Ranade_EF corrected

Prof. Ranade’s other remarkable contribution to Philosophy is of the word that he coined as ‘Spiriton’ from this principle. This ‘Spiriton’ corresponds to the term ‘Biṇdulé’ (bin-duh lay) used frequently by Maharashtrian saints.

Morphic Experiences:

In line with what Prof. Ranade says in Pathway to God in Marathi Literature, the Maharashtrian Saint ‘Tukārāma was a photic as well as an audible mystic like all other great mystics in the world’[3]. In one of the devotional poems Saint Tukārāma writes that, Tilāituké hé Bindulé, téné tribhuvana koṇdātalé| Meaning, one tiny spiritual atom encompasses the entire universe. Prof. Ranade advocated that, to be able to identify ‘Biṇdulé’ visually is a kind of morphic experience, that marks the commencement of one’s spiritual life. It is believed to be the cause of the creation of the universe.

Ranade elaborates further as, this vision of ‘Biṇdulé’ is closely associated with the mental state of the Seer. The spiritual object will be steady and continuous if the seer is committed devotionally. Yogic scholars and practitioners significantly talk on Prānāyāma and Trāṭaka as ways to focus a mind on a certain object. Prof. Ranade states that ‘you must look at either tip or top of the nose (nāsikāgradṛṣṭi) to visualize the Bindu, but immediately he asserts that one need not necessarily fix his vision upon either of this, yet Biṇdulé and spiritual forms are experienced. The vision must be directed to the spiritual object but not physiologically. In his words, ‘any kind of poise of the brain and the eyes, in which you can concentrate your attention, is Mudra.’[4] Keeping the vision fixed at the nose tip intends to draw the mind away from sensory perception, although mystical experiences are sui generis and cannot be given by Āsanas alone.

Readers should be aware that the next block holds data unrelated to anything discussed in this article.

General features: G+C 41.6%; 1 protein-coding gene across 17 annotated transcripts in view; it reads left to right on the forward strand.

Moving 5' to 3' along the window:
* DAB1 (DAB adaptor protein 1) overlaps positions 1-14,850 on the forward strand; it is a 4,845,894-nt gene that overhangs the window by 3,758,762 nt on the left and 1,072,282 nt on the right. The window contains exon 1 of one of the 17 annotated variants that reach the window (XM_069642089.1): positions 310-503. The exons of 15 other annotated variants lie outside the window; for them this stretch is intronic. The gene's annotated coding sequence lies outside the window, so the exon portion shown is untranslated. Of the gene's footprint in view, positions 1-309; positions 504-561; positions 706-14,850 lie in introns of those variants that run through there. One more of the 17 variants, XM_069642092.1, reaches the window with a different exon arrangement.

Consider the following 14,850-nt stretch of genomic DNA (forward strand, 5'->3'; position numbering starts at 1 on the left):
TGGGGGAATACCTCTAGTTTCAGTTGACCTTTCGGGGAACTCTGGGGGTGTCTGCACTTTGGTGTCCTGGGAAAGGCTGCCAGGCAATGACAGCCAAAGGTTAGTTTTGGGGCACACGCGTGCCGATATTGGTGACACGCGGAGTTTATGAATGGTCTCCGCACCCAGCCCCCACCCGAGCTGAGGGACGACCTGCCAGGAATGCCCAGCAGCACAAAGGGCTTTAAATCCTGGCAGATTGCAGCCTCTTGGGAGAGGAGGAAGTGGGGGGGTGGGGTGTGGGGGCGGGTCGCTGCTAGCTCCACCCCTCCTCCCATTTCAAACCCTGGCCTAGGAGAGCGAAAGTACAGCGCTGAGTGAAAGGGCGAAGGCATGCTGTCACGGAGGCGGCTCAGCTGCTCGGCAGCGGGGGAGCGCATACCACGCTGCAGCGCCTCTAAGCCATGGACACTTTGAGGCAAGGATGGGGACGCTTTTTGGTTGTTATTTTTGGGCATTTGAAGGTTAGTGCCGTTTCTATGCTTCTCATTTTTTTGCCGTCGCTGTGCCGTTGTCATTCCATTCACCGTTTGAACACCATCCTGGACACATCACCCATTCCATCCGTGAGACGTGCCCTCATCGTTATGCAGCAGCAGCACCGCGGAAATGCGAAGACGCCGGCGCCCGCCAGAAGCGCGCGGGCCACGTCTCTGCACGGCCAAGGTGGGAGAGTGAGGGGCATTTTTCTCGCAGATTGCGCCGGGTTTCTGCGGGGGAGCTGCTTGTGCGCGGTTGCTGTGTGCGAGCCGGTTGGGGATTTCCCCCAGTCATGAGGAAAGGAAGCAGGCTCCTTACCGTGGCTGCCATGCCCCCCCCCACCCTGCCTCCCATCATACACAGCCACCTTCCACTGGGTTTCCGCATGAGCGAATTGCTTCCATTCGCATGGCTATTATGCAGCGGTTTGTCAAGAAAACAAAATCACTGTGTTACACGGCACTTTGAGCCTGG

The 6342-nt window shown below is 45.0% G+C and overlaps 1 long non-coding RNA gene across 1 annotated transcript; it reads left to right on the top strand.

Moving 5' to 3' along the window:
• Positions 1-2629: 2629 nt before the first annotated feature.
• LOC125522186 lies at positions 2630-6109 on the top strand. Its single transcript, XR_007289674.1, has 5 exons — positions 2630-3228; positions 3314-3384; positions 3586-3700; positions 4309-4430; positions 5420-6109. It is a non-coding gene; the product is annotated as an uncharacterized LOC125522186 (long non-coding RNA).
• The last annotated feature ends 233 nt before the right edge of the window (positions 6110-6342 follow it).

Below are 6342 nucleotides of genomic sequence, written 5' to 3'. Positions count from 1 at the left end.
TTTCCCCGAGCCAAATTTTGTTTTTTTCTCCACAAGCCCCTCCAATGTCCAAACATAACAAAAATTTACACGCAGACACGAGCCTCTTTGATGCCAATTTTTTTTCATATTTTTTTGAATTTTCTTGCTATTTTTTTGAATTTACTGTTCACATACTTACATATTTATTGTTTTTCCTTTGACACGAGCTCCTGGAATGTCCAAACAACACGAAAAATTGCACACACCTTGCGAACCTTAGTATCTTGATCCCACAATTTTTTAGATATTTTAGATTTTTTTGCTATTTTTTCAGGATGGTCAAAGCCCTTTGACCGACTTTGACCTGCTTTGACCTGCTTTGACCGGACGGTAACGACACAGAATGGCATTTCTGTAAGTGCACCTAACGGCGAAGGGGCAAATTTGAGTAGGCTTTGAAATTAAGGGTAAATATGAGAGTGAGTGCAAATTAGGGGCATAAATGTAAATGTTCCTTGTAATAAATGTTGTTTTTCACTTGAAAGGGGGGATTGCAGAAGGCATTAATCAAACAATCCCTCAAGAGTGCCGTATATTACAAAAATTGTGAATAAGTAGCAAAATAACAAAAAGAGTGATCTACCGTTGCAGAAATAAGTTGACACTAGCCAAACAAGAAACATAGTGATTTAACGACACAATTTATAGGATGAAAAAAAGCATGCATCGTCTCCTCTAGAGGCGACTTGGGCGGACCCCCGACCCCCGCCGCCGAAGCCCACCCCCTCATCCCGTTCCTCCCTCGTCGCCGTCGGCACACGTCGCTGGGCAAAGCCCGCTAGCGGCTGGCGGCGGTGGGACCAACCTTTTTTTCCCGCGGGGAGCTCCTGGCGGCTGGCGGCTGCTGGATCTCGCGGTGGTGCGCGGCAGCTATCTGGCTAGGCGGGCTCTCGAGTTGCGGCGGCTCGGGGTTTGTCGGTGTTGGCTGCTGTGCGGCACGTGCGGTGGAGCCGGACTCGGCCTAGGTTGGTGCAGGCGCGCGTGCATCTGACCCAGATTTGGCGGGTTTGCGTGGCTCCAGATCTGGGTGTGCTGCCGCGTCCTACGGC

Further to this Prof. Ranade highlights that only keeping one’s position steady and stationary is advisable while sitting for meditation. In the beginning, a God aspirant or sādhaka may need to fix his vision at the nose tip but progressively as the form of the vision gets steady in front of his eyes, he can side with these physiological ends. In Pathway to God in Kannada Literature he further adds to it that the Biṇdulé will be seen wherever he casts his sight.